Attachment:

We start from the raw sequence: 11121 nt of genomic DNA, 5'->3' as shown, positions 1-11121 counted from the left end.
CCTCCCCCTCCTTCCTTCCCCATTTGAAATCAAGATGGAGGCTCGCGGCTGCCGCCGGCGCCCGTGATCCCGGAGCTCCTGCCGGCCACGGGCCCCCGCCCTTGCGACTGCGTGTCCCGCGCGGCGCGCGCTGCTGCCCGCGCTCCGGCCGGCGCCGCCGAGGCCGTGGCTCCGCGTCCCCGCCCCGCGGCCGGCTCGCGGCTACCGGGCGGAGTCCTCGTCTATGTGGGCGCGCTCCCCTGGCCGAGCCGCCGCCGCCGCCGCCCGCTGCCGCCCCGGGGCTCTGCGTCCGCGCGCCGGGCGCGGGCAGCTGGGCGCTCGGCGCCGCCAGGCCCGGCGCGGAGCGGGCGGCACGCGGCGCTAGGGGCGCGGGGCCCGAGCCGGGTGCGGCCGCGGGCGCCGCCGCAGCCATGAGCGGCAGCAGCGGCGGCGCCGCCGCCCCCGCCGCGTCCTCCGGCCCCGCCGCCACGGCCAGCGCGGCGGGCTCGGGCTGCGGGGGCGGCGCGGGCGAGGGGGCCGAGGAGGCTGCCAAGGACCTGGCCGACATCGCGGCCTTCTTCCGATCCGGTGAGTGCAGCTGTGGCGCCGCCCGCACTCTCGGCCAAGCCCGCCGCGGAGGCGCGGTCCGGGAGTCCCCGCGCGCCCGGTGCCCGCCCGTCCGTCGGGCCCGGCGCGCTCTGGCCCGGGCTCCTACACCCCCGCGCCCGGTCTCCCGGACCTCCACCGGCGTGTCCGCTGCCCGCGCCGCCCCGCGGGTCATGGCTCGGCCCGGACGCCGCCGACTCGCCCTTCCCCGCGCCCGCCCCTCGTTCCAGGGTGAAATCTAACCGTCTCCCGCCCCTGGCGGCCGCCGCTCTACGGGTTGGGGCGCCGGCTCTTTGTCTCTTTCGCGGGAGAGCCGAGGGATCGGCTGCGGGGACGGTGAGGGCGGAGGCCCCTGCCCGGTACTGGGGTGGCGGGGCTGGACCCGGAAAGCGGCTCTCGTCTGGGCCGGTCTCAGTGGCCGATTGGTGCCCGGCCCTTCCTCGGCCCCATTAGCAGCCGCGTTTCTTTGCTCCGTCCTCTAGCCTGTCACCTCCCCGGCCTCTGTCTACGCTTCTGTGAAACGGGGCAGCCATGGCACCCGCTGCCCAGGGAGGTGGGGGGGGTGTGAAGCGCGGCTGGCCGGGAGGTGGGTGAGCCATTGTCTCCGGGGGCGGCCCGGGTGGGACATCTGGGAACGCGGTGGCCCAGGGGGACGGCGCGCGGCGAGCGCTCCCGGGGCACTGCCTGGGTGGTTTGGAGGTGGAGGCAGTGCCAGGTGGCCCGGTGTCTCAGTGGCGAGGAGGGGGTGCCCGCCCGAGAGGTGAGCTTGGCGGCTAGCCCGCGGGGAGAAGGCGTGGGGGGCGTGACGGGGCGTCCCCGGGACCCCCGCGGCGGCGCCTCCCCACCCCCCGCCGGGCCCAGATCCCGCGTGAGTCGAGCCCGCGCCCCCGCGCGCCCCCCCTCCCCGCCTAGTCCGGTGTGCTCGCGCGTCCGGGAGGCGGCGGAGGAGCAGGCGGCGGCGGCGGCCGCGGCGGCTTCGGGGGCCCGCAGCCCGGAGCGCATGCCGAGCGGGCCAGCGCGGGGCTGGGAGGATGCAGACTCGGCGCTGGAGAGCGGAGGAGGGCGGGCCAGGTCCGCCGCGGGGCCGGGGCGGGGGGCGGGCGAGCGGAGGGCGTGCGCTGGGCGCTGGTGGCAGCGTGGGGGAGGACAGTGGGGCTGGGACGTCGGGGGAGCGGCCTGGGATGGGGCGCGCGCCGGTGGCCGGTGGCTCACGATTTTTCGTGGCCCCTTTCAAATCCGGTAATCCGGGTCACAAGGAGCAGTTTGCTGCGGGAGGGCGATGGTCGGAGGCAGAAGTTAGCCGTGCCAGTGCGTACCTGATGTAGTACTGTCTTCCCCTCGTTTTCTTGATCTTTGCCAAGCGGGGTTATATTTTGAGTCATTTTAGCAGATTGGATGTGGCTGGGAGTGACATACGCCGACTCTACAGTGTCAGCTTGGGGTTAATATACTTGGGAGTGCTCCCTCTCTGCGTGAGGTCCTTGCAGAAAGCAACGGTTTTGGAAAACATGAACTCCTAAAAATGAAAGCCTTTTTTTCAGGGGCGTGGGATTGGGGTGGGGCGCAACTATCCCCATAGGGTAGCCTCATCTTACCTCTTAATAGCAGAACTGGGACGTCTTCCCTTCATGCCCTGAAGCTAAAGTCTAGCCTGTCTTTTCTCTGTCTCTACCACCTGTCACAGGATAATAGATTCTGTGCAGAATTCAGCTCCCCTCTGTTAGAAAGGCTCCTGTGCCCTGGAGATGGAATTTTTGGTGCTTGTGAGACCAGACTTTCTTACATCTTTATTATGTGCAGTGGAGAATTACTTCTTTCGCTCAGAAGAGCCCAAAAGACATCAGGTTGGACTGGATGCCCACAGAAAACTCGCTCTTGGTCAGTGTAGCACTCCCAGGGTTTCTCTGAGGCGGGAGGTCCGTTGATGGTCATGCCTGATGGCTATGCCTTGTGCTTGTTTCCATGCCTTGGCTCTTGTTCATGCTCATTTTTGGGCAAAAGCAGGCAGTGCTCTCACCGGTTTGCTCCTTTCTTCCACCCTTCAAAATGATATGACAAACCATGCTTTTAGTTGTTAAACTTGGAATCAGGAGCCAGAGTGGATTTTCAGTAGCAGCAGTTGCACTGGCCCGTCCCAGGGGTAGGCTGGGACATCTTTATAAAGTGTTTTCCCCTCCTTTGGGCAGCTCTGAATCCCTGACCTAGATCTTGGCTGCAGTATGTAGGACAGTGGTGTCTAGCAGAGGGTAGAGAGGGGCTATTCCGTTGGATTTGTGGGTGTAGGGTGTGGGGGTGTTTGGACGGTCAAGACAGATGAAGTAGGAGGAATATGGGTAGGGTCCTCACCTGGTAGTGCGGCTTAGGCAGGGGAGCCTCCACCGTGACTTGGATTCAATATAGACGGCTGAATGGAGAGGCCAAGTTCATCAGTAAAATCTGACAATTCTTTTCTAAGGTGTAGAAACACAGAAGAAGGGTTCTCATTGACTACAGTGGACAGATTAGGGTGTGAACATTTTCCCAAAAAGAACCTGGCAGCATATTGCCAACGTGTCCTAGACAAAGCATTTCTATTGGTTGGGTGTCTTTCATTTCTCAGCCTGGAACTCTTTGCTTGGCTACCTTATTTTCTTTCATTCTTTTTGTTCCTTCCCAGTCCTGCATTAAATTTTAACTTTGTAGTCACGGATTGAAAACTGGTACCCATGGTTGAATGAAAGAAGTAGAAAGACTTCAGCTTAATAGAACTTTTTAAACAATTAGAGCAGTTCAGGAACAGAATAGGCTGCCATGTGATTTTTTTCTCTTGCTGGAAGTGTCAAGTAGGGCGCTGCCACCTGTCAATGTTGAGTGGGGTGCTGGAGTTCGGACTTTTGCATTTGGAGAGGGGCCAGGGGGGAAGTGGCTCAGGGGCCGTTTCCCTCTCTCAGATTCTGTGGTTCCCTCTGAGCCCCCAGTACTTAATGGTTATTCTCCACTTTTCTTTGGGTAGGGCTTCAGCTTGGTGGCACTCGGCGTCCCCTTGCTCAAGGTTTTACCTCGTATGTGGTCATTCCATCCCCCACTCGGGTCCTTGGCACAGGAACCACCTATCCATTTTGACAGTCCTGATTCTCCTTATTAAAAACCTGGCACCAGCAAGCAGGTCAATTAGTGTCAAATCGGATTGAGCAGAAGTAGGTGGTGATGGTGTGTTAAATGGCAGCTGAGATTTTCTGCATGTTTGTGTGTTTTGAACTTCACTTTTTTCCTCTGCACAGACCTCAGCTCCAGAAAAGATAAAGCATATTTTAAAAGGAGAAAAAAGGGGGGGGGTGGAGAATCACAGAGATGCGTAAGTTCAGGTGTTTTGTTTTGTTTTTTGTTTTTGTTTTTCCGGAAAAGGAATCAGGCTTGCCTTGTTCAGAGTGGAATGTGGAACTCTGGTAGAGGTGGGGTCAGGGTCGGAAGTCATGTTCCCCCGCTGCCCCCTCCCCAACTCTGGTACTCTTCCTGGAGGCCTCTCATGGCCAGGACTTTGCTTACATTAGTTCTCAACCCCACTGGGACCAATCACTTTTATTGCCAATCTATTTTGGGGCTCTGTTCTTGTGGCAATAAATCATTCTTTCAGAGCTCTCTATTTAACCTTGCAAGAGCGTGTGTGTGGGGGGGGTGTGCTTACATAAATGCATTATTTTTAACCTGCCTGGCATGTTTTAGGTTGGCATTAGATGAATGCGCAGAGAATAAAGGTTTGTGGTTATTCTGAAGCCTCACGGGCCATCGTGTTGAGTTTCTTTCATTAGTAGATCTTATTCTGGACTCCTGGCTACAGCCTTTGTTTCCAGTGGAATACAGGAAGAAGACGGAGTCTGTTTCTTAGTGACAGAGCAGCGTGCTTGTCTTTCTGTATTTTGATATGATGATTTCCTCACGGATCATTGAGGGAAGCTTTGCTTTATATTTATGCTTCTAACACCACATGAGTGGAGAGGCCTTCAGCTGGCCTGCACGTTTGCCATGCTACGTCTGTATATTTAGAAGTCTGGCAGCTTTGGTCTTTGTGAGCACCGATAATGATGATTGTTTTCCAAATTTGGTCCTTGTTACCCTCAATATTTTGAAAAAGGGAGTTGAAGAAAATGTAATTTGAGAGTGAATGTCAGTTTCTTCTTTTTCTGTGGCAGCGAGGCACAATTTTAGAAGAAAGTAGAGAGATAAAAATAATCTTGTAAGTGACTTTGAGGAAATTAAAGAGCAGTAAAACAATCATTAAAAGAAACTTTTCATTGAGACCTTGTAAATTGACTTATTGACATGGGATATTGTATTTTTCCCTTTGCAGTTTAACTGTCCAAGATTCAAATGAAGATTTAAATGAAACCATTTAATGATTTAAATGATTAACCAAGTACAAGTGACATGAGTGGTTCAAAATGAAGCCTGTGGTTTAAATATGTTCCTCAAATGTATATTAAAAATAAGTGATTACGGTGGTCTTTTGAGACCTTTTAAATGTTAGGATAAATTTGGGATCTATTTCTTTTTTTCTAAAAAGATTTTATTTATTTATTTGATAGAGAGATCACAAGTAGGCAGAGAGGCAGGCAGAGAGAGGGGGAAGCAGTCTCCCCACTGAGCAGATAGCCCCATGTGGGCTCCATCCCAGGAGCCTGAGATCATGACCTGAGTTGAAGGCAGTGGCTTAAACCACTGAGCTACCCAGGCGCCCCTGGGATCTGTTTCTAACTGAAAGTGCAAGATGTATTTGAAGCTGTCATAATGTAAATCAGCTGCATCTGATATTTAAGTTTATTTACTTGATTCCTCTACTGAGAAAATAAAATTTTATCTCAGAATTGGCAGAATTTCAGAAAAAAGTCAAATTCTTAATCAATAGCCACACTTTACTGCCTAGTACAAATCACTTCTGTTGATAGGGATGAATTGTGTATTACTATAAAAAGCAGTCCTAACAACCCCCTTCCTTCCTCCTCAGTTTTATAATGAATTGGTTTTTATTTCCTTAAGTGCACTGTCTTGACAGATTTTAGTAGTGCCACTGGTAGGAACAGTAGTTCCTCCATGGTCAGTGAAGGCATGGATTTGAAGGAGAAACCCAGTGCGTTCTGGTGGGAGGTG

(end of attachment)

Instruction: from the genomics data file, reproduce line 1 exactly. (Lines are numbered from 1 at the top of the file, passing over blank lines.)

We start from the raw sequence: 11121 nt of genomic DNA, 5'->3' as shown, positions 1-11121 counted from the left end.